Labour would bring back 50p tax rate

Media caption,
Ed Balls: "For the next Parliament, we will restore the 50p top rate of tax for those earning over £150,000."

Labour would reintroduce the 50p top rate of income tax for those earning over £150,000, if it returns to power, the shadow chancellor has said.

Ed Balls said a government analysis which showed it did not raise much was skewed by ministers' assumptions.

The previous Labour government created a new 50% tax band in 2010 for anyone with income of more than £150,000, but the coalition cut it to 45% last April.

Conservatives said an increase would put "the economic recovery at risk".

And some business leaders echoed that warning.

Speaking to the Fabian Society in central London, Mr Balls said: "When the deficit is still high, it cannot be right for David Cameron and George Osborne to have chosen to give the richest people in the country a huge tax cut."

He said Labour wanted to finish the job of getting the deficit down by "reversing this unfair tax cut for the richest 1% of people in the country".

Other Labour pledges Mr Balls highlighted in his speech included:

  • Expanding free childcare for working parents to 25 hours a week to help make work pay
  • Requiring the long-term unemployed to take a compulsory job or lose their benefits
  • Legislating for more competition and tougher regulation in energy and banking to make sure these markets serve the public interest
  • Setting up a British investment bank to support small businesses, whose business rates will be cut and then frozen

Mr Balls also announced a Labour government would balance the books and deliver a budget surplus as well as passing a law to ensure it adheres to "tough" and binding fiscal rules, he said.

Image source, PA
Image caption,
A return to the 50p tax rate would see changes for high-earning City workers

This would mean eliminating the deficit and cutting debt as a share of GDP between 2015 and 2020.

Labour's commitment does not include borrowing extra money for long-term investments, such as the HS2 high-speed rail link.

Revenue row

The government said its decision to cut the top income tax rate to 45p had reduced Treasury income by £100m a year - a figure based on a 2012 assessment by HM Revenue and Customs (HMRC).

But Mr Balls said the latest HMRC figures showed the 50p rate had raised "almost £10bn more in tax" in the three years it was in place than was suggested by the 2012 assessment.

Conservative Treasury minister David Gauke said he stood by the 2012 assessment and insisted the 50p rate would "raise little, if anything".

Media caption,
Conservative Treasury minister David Gauke: "The wealthiest are paying a greater share of income tax"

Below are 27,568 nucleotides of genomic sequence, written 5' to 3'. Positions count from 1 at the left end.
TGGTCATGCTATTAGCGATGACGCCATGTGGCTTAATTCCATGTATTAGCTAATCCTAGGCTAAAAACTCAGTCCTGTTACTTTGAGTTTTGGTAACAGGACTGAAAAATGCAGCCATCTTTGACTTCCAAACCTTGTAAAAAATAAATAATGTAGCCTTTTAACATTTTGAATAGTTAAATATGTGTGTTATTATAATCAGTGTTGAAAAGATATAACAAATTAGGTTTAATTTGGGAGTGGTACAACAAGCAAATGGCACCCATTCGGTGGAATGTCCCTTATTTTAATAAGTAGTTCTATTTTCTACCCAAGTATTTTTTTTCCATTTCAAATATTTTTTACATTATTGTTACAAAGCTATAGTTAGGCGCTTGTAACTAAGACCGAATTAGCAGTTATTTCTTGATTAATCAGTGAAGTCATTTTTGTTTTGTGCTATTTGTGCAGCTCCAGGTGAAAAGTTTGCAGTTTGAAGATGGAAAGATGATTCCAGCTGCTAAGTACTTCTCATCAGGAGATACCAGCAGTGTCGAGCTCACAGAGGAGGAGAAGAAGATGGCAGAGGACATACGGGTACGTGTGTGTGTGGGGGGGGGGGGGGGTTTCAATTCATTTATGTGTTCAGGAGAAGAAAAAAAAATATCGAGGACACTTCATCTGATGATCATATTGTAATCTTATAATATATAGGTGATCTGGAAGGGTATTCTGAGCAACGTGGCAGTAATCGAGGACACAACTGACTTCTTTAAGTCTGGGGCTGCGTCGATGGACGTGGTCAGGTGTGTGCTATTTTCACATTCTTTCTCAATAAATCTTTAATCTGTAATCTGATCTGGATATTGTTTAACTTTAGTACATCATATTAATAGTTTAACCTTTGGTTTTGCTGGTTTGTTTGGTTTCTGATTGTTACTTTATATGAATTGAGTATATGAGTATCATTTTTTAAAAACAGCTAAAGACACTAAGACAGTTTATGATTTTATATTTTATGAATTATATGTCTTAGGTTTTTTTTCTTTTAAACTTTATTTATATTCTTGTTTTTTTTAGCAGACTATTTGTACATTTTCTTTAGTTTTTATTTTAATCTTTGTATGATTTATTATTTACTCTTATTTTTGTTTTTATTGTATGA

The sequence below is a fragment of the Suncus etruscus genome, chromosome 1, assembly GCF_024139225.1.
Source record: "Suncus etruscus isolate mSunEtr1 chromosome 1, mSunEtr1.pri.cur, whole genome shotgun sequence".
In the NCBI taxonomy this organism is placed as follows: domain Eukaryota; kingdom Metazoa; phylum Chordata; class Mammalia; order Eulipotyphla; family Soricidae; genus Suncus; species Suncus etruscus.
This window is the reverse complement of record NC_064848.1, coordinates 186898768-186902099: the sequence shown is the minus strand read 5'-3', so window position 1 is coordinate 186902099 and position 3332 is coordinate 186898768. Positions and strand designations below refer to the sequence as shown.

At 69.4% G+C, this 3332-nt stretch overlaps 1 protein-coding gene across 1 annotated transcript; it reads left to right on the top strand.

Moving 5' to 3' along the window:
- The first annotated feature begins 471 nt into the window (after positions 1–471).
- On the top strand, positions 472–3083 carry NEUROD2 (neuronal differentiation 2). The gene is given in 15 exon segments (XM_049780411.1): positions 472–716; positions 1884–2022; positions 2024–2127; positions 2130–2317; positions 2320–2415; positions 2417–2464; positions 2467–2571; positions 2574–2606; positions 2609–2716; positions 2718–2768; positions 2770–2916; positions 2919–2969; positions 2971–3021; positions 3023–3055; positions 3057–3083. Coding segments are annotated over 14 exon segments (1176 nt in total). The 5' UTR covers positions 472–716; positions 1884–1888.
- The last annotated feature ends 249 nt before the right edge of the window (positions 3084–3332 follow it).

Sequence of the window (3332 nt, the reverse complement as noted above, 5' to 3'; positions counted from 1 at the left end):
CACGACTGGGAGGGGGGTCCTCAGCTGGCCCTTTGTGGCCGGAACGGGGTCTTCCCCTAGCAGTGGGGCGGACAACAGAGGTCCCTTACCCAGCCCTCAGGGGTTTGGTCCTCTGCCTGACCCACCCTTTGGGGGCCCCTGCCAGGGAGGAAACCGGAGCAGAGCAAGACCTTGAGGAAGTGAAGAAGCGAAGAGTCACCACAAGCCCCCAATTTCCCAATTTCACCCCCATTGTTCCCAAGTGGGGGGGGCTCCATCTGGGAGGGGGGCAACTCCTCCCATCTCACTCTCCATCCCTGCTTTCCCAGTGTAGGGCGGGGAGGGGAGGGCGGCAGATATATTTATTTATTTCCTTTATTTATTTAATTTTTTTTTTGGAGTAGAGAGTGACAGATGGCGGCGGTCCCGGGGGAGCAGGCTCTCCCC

He added: "If Labour want to deliver a reduced deficit, given their opposition to any of the spending cuts we're putting in place, then I'm afraid they're just going to have to put up taxes on everyone - not just the top earners."

Liberal Democrat Chief Secretary to the Treasury Danny Alexander accused Labour of "breathtaking" hypocrisy.

He said bringing back the 50p tax rate would not fix a "system full of loopholes" which Labour left behind in 2010.

Lord Myners - a former Labour City minister under Gordon Brown - said it was "not clear" how the tax would help the UK "compete with the world's growth economies".

"We need to encourage productive enterprise and effort rather than resort to predatory taxation," he said.

Government 'complacency'

The Unite union called Mr Balls' 50p tax plan a sign that Labour "understands the need for a fairer taxation system".

A spokesman said: "This is a beginning. Voters will know now Labour is emerging as a positive choice for this country.

"Contrast this move with the complacency of the government, which instead of finding ways to get money into people's pockets, insists to cash-strapped workers everything is rosy."

But Katja Hall, chief policy director of the CBI, warned that a 50p tax rate would put talented people off coming to the UK to invest and create jobs.

Simon Walker, director general of the Institute of Directors, said Labour needed to drop its practice of "knee-jerk reversion to the old socialist nostrums that so damaged Britain's economy in the past".

"It was, and remains, an envy-driven political gesture designed solely to drive a wedge between voters," he added.

Sir Stuart Rose, chairman of Ocado, said: "This will put at risk all the good work that has been done to put the economy back on track."